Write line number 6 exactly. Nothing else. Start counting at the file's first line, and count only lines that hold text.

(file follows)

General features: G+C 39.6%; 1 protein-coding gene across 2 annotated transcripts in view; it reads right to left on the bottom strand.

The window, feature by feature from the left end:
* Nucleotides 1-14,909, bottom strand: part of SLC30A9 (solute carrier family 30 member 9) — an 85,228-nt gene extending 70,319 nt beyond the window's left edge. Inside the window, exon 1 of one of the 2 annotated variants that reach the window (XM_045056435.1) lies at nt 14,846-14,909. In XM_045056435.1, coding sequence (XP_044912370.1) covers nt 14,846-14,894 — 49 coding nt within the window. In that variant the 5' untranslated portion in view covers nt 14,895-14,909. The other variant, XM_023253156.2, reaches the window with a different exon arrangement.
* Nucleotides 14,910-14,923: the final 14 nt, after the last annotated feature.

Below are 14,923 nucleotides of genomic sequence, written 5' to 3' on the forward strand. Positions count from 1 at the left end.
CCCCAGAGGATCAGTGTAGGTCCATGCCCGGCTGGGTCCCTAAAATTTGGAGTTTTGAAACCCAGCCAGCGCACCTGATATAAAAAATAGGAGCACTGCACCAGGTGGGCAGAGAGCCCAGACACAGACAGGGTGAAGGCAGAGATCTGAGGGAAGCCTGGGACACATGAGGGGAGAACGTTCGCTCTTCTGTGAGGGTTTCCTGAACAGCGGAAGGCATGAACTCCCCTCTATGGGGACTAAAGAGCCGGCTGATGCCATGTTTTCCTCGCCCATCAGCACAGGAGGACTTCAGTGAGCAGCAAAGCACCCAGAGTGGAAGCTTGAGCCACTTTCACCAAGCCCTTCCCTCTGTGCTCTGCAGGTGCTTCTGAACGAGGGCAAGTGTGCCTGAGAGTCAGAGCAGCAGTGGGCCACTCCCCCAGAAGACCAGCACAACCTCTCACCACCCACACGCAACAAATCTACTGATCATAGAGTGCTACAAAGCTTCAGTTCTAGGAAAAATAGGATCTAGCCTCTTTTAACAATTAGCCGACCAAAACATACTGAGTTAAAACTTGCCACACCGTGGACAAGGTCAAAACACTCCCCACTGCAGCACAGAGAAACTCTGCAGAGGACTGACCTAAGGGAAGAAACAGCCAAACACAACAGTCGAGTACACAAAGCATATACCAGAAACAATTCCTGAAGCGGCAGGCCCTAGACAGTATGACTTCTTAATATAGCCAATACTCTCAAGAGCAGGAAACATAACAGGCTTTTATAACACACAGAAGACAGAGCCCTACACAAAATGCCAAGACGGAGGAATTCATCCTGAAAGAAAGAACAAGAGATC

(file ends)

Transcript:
CCCCAGAGGATCAGTGTAGGTCCATGCCCGGCTGGGTCCCTAAAATTTGGAGTTTTGAAACCCAGCCAGCGCACCTGATATAAAAAATAGGAGCACTGCACCAGGTGGGCAGAGAGCCCAGACACAGACAGGGTGAAGGCAGAGATCTGAGGGAAGCCTGGGACACATGAGGGGAGAACGTTCGCTCTTCTGTGAGGGTTTCCTGAACAGCGGAAGGCATGAACTCCCCTCTATGGGGACTAAAGAGCCGGCTGATGCCATGTTTTCCTCGCCCATCAGCACAGGAGGACTTCAGTGAGCAGCAAAGCACCCAGAGTGGAAGCTTGAGCCACTTTCACCAAGCCCTTCCCTCTGTGCTCTGCAGGTGCTTCTGAACGAGGGCAAGTGTGCCTGAGAGTCAGAGCAGCAGTGGGCCACTCCCCCAGAAGACCAGCACAACCTCTCACCACCCACACGCAACAAATCTACTGATCATAGAGTGCTACAAAGCTTCAGTTCTAGGAAAAATAGGATCTAGCCTCTTTTAACAATTAGCCGACCAAAACATACTGAGTTAAAACTTGCCACACCGTGGACAAGGTCAAAACACTCCCCACTGCAGCACAGAGAAACTCTGCAGAGGACTGACCTAAGGGAAGAAACAGCCAAACACAACAGTCGAGTACACAAAGCATATACCAGAAACAATTCCTGAAGCGGCAGGCCCTAGACAGTATGACTTCTTAATATAGCCAATACTCTCAAGAGCAGGAAACATAACAGGCTTTTATAACACACAGAAGACAGAGCCCTACACAAAATGCCAAGACGGAGGAATTCATCCTGAAAGAAAGAACAAGAGATC